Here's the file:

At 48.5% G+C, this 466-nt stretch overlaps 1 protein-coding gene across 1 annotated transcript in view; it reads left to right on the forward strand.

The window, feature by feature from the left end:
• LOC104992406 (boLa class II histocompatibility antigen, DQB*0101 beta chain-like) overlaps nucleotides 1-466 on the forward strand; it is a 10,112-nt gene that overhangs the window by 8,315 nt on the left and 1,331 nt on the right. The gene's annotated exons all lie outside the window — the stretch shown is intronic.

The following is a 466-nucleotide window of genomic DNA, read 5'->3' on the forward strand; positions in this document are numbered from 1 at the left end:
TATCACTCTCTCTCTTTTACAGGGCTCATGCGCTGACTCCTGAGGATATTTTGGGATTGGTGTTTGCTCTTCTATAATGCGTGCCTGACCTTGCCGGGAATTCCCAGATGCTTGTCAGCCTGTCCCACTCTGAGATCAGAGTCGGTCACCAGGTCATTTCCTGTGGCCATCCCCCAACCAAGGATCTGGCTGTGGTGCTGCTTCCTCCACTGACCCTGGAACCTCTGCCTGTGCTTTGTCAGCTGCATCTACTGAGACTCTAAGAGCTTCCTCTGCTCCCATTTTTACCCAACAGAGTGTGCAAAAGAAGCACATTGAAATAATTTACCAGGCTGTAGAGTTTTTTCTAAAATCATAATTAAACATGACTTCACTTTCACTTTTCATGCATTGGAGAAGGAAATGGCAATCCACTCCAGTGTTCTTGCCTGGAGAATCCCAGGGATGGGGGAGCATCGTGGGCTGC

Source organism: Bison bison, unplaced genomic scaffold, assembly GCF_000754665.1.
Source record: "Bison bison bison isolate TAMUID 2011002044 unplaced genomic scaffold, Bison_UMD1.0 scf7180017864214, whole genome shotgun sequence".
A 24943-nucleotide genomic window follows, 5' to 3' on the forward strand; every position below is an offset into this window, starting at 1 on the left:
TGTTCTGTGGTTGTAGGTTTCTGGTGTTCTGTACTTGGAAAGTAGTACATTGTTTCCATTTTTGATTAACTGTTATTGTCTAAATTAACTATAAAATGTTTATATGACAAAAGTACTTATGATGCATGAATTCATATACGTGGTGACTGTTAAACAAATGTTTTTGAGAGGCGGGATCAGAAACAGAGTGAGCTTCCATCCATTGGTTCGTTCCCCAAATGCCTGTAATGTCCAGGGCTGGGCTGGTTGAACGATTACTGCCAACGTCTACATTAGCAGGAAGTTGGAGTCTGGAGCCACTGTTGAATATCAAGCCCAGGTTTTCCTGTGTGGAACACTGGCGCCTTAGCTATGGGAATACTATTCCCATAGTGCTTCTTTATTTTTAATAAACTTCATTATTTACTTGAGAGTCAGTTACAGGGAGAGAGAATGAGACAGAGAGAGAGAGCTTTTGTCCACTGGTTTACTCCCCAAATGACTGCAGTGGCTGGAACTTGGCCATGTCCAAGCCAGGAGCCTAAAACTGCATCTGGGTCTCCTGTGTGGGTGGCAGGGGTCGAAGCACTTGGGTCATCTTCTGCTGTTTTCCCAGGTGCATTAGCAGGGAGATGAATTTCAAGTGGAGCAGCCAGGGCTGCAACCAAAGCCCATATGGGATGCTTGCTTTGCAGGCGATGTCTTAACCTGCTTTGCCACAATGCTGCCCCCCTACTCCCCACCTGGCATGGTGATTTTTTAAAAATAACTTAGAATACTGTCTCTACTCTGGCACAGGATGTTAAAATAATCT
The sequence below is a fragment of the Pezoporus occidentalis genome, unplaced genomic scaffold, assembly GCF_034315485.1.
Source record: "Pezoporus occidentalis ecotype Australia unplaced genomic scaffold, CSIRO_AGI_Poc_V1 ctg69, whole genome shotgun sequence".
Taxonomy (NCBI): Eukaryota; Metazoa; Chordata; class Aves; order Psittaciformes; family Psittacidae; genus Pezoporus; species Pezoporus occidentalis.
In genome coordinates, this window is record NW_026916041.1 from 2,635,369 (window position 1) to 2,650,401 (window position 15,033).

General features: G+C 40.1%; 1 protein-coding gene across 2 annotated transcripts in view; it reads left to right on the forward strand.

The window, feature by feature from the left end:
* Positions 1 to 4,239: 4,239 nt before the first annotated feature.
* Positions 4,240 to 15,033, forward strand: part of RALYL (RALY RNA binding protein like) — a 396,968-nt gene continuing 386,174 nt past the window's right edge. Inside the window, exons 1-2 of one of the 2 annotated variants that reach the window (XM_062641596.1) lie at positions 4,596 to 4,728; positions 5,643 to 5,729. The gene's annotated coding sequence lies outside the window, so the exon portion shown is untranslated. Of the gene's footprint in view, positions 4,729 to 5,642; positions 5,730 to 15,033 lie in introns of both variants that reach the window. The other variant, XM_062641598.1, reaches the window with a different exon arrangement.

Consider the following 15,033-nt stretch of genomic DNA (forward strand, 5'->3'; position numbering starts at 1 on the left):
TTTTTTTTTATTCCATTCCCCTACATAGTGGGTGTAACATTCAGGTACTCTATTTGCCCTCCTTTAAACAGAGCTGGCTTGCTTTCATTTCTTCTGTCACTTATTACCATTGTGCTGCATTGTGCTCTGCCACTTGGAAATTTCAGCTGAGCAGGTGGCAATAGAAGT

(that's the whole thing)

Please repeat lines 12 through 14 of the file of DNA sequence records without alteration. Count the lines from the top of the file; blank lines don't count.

Taxonomy (NCBI): Eukaryota; Metazoa; Chordata; class Aves; order Psittaciformes; family Psittacidae; genus Pezoporus; species Pezoporus occidentalis.
In genome coordinates, this window is record NW_026916041.1 from 2,635,369 (window position 1) to 2,650,401 (window position 15,033).

General features: G+C 40.1%; 1 protein-coding gene across 2 annotated transcripts in view; it reads left to right on the forward strand.